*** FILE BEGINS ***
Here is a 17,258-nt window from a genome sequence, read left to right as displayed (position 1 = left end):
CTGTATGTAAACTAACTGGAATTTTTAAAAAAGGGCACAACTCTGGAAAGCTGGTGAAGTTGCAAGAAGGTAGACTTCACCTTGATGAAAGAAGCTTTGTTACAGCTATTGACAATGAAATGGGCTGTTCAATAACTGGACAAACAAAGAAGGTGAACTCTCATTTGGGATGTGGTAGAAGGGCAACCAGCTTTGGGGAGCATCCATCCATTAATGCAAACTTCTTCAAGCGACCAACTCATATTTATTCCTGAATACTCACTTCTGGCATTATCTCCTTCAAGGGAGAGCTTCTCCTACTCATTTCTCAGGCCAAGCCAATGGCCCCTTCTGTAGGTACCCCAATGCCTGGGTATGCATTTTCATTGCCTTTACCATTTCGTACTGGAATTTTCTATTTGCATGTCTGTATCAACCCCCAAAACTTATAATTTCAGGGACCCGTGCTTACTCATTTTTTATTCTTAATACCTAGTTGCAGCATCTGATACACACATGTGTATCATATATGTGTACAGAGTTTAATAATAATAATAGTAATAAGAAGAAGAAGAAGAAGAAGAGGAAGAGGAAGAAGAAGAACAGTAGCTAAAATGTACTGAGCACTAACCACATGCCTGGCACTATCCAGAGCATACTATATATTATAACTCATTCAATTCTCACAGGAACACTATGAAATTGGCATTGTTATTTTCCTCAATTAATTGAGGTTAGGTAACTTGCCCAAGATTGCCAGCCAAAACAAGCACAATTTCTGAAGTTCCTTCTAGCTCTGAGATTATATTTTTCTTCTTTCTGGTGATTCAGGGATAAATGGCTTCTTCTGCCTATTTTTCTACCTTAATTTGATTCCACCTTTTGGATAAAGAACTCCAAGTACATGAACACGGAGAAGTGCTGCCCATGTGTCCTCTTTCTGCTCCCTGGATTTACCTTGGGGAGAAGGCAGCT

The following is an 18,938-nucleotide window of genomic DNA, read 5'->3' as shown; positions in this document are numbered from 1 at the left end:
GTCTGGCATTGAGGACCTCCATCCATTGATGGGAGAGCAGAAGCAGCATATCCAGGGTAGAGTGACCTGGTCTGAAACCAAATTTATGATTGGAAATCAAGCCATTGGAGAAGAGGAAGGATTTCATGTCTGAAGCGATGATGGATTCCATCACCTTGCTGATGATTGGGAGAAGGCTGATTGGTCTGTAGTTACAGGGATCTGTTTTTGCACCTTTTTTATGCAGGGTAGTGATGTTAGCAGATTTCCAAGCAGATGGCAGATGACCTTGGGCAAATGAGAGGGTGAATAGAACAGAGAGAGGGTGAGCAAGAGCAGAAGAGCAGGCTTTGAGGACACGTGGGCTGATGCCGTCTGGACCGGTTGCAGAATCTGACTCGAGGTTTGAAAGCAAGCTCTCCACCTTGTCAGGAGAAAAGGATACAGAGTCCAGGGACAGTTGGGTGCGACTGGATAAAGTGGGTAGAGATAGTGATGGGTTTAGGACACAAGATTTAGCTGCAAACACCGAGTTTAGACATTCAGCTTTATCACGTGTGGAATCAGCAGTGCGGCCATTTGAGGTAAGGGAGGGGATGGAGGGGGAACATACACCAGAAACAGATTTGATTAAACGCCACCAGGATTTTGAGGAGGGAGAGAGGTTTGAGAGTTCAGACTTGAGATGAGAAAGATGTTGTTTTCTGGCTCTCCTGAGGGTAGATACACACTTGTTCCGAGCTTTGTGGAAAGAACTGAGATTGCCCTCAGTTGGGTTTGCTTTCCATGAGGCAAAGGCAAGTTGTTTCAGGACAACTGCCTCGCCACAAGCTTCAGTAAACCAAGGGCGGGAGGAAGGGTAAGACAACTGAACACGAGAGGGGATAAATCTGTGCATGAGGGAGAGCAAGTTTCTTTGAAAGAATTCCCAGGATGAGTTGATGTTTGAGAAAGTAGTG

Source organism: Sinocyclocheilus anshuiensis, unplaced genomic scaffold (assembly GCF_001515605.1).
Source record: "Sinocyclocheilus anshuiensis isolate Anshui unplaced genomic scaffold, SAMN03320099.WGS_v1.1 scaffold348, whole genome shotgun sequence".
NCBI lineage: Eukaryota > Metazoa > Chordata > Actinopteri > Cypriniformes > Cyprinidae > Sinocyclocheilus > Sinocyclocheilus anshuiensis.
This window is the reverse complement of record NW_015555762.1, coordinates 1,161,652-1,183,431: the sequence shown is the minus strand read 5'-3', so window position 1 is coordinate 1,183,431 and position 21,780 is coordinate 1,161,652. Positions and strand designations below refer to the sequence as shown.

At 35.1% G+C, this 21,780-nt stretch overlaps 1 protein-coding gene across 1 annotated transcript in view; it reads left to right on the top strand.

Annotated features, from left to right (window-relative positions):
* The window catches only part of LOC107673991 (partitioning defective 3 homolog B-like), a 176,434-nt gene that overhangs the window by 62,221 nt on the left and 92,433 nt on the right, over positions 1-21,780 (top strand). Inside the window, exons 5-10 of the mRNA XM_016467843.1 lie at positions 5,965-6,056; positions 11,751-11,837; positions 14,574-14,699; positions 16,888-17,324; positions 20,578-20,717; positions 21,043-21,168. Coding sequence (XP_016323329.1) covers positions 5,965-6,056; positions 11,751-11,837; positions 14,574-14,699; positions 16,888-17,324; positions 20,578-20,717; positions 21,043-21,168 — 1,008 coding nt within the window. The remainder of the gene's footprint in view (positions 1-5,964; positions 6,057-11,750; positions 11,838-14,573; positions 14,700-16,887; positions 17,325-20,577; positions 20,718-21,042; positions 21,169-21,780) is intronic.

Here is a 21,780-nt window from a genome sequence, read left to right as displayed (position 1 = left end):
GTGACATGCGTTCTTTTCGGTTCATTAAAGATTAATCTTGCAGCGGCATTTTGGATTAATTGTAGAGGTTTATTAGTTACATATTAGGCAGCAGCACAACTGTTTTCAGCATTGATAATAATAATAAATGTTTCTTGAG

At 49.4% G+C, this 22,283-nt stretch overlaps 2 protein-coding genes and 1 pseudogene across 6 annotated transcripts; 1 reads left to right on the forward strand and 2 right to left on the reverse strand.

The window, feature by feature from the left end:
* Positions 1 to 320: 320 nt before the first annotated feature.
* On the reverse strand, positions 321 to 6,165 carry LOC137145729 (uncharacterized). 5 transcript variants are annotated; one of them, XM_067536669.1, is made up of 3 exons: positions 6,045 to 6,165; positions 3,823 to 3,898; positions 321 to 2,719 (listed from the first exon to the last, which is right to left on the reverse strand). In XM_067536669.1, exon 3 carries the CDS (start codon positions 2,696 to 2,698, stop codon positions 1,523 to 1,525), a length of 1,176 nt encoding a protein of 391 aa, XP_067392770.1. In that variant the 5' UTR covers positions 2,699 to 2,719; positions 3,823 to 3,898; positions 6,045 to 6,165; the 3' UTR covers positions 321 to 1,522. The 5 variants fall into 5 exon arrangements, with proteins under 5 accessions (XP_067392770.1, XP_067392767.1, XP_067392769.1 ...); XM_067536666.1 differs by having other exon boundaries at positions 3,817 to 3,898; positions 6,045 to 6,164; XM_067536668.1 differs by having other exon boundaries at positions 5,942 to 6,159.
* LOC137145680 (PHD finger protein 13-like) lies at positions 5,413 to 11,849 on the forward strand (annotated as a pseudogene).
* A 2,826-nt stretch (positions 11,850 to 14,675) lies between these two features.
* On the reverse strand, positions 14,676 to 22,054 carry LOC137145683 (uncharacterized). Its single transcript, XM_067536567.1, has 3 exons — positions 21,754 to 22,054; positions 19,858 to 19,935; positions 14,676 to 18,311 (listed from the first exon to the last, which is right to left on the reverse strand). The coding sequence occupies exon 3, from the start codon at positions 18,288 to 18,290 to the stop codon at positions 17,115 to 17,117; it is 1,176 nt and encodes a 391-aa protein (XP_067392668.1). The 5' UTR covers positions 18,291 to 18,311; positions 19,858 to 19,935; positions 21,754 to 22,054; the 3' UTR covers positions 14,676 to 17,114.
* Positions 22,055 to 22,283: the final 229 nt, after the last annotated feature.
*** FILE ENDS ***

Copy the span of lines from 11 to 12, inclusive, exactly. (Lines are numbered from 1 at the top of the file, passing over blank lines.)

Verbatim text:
* The window catches only part of LOC107673991 (partitioning defective 3 homolog B-like), a 176,434-nt gene that overhangs the window by 62,221 nt on the left and 92,433 nt on the right, over positions 1-21,780 (top strand). Inside the window, exons 5-10 of the mRNA XM_016467843.1 lie at positions 5,965-6,056; positions 11,751-11,837; positions 14,574-14,699; positions 16,888-17,324; positions 20,578-20,717; positions 21,043-21,168. Coding sequence (XP_016323329.1) covers positions 5,965-6,056; positions 11,751-11,837; positions 14,574-14,699; positions 16,888-17,324; positions 20,578-20,717; positions 21,043-21,168 — 1,008 coding nt within the window. The remainder of the gene's footprint in view (positions 1-5,964; positions 6,057-11,750; positions 11,838-14,573; positions 14,700-16,887; positions 17,325-20,577; positions 20,718-21,042; positions 21,169-21,780) is intronic.

Here is a 21,780-nt window from a genome sequence, read left to right as displayed (position 1 = left end):